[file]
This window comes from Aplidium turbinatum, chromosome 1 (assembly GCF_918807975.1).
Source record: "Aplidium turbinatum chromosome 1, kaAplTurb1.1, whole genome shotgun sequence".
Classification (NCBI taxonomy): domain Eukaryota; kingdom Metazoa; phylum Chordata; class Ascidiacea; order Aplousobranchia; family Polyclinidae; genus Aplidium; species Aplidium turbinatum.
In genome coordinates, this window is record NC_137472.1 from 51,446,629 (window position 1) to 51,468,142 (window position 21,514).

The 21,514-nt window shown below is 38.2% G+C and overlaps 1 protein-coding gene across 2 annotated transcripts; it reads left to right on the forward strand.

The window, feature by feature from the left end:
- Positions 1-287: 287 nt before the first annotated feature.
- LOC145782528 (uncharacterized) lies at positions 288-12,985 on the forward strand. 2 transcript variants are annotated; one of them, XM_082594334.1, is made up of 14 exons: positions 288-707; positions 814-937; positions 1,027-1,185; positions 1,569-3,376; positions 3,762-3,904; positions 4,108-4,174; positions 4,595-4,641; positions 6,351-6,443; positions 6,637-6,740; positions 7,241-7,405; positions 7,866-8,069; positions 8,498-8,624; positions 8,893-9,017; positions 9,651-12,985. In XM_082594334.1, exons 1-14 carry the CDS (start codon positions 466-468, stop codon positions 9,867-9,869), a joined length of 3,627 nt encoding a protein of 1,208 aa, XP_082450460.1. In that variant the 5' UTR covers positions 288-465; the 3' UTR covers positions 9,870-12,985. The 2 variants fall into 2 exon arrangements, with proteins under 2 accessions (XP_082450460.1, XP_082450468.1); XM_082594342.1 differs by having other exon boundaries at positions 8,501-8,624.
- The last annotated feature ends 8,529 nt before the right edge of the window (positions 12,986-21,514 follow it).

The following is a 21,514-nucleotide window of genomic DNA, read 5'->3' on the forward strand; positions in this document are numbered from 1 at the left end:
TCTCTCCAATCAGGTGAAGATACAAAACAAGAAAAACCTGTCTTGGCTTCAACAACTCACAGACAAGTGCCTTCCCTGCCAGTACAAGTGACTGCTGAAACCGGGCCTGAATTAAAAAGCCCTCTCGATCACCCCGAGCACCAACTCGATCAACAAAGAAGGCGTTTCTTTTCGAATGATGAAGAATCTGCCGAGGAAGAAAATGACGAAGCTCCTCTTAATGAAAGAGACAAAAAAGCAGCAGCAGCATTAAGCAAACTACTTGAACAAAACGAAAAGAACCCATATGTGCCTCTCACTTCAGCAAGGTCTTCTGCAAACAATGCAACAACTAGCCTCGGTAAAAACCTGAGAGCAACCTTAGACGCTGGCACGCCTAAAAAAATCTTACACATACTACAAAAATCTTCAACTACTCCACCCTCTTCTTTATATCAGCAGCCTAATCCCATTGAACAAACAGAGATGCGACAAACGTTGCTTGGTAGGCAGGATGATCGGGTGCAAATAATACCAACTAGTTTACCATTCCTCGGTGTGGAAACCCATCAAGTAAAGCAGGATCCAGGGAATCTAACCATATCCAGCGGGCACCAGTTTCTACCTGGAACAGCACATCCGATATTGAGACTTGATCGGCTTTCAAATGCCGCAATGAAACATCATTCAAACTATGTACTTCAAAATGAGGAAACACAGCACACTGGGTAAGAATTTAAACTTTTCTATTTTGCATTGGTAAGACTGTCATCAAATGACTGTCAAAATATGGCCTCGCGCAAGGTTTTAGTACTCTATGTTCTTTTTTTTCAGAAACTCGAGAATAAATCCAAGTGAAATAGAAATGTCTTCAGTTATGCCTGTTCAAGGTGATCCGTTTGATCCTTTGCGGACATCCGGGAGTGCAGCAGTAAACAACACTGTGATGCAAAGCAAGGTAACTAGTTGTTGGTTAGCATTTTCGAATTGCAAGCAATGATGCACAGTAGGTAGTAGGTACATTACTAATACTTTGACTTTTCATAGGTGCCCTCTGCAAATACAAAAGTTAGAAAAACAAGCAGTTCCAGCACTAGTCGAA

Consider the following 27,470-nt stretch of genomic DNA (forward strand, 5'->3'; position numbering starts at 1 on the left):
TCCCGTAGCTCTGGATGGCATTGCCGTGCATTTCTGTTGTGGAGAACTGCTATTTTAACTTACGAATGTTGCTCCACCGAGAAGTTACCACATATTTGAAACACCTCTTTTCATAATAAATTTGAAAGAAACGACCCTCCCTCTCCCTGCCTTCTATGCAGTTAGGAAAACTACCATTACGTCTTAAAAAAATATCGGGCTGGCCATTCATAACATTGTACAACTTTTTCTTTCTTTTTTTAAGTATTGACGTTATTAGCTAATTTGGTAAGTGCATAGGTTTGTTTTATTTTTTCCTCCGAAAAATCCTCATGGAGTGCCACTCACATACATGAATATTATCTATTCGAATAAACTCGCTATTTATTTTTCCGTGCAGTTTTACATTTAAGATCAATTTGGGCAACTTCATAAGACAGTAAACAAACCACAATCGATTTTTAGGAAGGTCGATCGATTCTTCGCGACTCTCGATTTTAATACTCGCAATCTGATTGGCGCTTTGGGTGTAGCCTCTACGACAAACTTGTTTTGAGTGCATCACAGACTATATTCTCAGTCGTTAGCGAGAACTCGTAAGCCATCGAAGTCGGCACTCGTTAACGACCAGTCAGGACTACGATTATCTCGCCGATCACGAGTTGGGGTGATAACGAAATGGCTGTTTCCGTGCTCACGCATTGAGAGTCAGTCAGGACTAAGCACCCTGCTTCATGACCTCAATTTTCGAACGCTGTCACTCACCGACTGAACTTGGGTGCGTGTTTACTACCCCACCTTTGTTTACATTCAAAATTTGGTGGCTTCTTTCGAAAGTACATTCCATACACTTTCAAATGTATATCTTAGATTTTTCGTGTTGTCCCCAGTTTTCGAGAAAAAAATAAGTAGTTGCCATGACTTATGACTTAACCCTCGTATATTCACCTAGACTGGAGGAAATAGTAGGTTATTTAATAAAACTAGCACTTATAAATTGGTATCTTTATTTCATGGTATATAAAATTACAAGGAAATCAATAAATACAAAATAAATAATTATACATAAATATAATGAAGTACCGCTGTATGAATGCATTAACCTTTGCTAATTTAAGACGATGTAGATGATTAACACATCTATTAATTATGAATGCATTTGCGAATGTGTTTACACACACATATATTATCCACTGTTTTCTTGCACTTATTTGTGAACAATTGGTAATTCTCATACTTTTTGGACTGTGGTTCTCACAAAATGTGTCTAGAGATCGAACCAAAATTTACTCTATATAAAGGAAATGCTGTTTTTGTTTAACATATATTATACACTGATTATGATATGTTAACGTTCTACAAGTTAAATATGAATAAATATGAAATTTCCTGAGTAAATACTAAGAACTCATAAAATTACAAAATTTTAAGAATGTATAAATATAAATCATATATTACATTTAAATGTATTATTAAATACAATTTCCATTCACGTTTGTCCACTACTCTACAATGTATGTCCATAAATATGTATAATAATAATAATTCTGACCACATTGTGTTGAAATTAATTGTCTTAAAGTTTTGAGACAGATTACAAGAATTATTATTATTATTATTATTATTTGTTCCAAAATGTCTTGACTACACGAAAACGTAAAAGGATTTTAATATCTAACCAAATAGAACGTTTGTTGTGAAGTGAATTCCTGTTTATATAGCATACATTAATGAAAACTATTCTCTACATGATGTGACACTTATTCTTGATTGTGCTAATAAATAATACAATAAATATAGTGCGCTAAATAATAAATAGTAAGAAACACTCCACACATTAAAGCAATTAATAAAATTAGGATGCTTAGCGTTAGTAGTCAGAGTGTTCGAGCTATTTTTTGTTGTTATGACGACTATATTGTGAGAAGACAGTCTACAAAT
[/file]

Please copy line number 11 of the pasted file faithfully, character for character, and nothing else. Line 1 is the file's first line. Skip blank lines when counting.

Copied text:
TCTCTCCAATCAGGTGAAGATACAAAACAAGAAAAACCTGTCTTGGCTTCAACAACTCACAGACAAGTGCCTTCCCTGCCAGTACAAGTGACTGCTGAAACCGGGCCTGAATTAAAAAGCCCTCTCGATCACCCCGAGCACCAACTCGATCAACAAAGAAGGCGTTTCTTTTCGAATGATGAAGAATCTGCCGAGGAAGAAAATGACGAAGCTCCTCTTAATGAAAGAGACAAAAAAGCAGCAGCAGCATTAAGCAAACTACTTGAACAAAACGAAAAGAACCCATATGTGCCTCTCACTTCAGCAAGGTCTTCTGCAAACAATGCAACAACTAGCCTCGGTAAAAACCTGAGAGCAACCTTAGACGCTGGCACGCCTAAAAAAATCTTACACATACTACAAAAATCTTCAACTACTCCACCCTCTTCTTTATATCAGCAGCCTAATCCCATTGAACAAACAGAGATGCGACAAACGTTGCTTGGTAGGCAGGATGATCGGGTGCAAATAATACCAACTAGTTTACCATTCCTCGGTGTGGAAACCCATCAAGTAAAGCAGGATCCAGGGAATCTAACCATATCCAGCGGGCACCAGTTTCTACCTGGAACAGCACATCCGATATTGAGACTTGATCGGCTTTCAAATGCCGCAATGAAACATCATTCAAACTATGTACTTCAAAATGAGGAAACACAGCACACTGGGTAAGAATTTAAACTTTTCTATTTTGCATTGGTAAGACTGTCATCAAATGACTGTCAAAATATGGCCTCGCGCAAGGTTTTAGTACTCTATGTTCTTTTTTTTCAGAAACTCGAGAATAAATCCAAGTGAAATAGAAATGTCTTCAGTTATGCCTGTTCAAGGTGATCCGTTTGATCCTTTGCGGACATCCGGGAGTGCAGCAGTAAACAACACTGTGATGCAAAGCAAGGTAACTAGTTGTTGGTTAGCATTTTCGAATTGCAAGCAATGATGCACAGTAGGTAGTAGGTACATTACTAATACTTTGACTTTTCATAGGTGCCCTCTGCAAATACAAAAGTTAGAAAAACAAGCAGTTCCAGCACTAGTCGAA